WGC: Indonesia, China to Cut Coal in Power Mix
Indonesia will cut the use of coal in its power sector from 55%-60% today to about 30% in the next ten years, its energy minister Ignasius Jonan told the World Gas Conference in Washington DC, June 26.
This will mean some more gas is needed; indeed according to Wood Mackenzie, the southeast Asian country will need some 22mn mt/yr of LNG by 2035.
Indonesia produces some 425mn metric tons of coal each year, of which a quarter is used to generate power, Jonan said at a panel session chaired by former International Energy Agency head Nobuo Tanaka.
The world's fourth most populous nation, at over 262mn people, is seeing strong economic growth which means that gas demand is growing but its gas production is not infinite. Jonan expects GDP to grow at 5%/yr for some years to come, and he foresees gas demand growth at 1.2 or 1.3 times the rate at which GDP grows. This has put more pressure on the country to develop more of its gas fields, even though a third of them have a high CO2 content, he said. As it is, Indonesia is moving from mainly oil production to mainly gas production.
Consumers moreover are free to import LNG if they can get a better price than at home, the minister said, under a new policy.
And speaking for China, the chair of the Beijing Gas Group Yalan Li said the government's aim there is to increase the share of gas in primary energy from 7% to 10% by 2020, which would be at the expense of coal. The country expects its gas demand to rise from 300bn m³/yr now to 400bn m³/yr by 2024, making it the world's biggest consumer after the US. Its 18 LNG import terminals can now import 60mn mt/yr (about 80bn m³/yr), rising to 80mn mt/yr by 2020; this will change though as of those, seven are being expanded and another 11 are planned.
She did say though that it was far from assured that gas would grow as much as it could in China and Asia generally. First, as gas is considered a transitional fuel in the developed world, she said, some policy makers were focusing exclusively on renewables. This bias against gas will affect decision-makers, she said. And others believe that coal, being abundant at home, should instead be used more, while deploying ultra low emissions technologies, whenever the gas price is high or demand is tight.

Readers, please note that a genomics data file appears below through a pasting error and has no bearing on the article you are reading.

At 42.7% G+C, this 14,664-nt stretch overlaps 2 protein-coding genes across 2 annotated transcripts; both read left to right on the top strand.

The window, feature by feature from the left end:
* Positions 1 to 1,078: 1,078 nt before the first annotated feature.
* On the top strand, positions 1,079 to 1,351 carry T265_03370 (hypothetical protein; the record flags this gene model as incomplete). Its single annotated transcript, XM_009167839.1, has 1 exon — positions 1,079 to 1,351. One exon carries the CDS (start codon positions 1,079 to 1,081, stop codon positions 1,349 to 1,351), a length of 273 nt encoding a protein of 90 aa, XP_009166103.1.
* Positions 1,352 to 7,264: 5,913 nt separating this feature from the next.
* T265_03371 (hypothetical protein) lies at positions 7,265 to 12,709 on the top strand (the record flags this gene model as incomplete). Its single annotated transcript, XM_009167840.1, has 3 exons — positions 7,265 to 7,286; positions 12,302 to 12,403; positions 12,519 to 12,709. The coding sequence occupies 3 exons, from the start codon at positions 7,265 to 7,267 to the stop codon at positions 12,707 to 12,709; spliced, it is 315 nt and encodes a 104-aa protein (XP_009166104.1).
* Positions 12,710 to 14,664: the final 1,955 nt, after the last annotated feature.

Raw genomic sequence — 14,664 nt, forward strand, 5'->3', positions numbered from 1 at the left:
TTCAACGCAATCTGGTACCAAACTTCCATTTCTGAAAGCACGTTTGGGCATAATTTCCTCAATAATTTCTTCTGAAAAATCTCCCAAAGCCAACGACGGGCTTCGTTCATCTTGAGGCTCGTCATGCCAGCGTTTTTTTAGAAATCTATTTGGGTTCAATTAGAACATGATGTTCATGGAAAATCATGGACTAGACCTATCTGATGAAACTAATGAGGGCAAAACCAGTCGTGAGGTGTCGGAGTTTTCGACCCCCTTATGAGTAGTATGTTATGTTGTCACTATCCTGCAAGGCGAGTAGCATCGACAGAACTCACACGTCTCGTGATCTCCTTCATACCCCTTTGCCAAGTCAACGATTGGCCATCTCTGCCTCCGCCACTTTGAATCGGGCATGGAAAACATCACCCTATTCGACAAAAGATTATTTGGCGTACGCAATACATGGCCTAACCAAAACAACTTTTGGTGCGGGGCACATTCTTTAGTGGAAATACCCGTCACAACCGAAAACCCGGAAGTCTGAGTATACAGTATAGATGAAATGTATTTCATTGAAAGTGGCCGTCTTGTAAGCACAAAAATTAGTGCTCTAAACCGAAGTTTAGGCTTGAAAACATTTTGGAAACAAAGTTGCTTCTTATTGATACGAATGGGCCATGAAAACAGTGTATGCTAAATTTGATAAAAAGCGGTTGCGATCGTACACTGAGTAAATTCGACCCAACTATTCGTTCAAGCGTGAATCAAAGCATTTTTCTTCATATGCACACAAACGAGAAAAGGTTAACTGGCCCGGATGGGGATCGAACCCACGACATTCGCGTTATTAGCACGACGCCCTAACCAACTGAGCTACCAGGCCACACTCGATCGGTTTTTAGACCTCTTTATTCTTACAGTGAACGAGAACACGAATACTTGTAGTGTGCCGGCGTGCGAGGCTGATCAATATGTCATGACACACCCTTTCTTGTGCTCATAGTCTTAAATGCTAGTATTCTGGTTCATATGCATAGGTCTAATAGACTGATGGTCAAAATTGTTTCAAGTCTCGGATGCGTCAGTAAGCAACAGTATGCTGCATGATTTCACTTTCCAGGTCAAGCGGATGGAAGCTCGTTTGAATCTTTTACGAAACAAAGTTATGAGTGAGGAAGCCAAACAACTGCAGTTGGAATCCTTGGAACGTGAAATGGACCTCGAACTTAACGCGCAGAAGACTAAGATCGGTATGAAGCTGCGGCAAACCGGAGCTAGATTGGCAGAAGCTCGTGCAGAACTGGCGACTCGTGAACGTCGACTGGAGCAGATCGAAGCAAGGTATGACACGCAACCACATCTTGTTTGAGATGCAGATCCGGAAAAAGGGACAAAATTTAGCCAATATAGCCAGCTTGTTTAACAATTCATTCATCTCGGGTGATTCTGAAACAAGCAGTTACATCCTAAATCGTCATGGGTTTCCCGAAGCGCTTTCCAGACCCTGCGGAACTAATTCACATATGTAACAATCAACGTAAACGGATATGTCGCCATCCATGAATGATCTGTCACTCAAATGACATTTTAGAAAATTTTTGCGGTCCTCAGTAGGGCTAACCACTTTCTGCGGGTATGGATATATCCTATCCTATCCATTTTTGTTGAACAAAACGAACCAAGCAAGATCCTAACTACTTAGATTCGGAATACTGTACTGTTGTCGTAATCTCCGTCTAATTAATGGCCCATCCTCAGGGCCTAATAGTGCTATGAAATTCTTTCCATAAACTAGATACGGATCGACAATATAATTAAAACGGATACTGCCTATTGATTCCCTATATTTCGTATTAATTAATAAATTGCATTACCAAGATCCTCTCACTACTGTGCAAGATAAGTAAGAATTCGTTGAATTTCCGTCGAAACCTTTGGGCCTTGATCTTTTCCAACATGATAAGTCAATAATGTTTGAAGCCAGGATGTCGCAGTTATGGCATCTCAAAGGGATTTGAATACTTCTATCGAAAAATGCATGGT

That was the case particularly last winter that led to a surge in imports, as China only has enough storage to meet a few percent of its annual demand. The pipeline infrastructure too needs to be developed as much of it is concentrated in major cities and the economically developed east.
On June 26, the IEA forecast that China next year will become the world's biggest gas importer fuelled by increased LNG imports.
Asked by Tanaka whether China would import LNG from the US, she said - once the laughter had died down -that China was very keen to ensure its supply security, through a mix of indigenous output – the priority as China now produces 150bn m³/yr – as well as pipeline and LNG imports. From the end of next year Russia gas flows will start through the Power of Siberia line, she said. "But of course we need more LNG, as long as the price is reasonable, even if it does come from the US."
In the case of Malaysia, state Petronas is covering its bases by moving gas production overseas, including developing assets in Australia and Canada, to ensure a broad mix of suppliers. "We were blessed with a lot of gas, and we started producing LNG in 1983," said Petronas upstream head Anuar Taib: "But oil and gas are finite and if we want to maintain our leadership, we have to go overseas."
His talk also covered energy poverty: he grew up in a household where, when he was four or five, cooking was done using wood and coconut shells and lighting came from a kerosene lamp. But there are still hundreds of millions of people in Asia living like that, he said, he said, explaining his motivation for developing the country's gas supply portfolio.
(Banner photo shows Indonesia's capital city Jakarta, courtesy of Kevin Aurell/Wikipedia)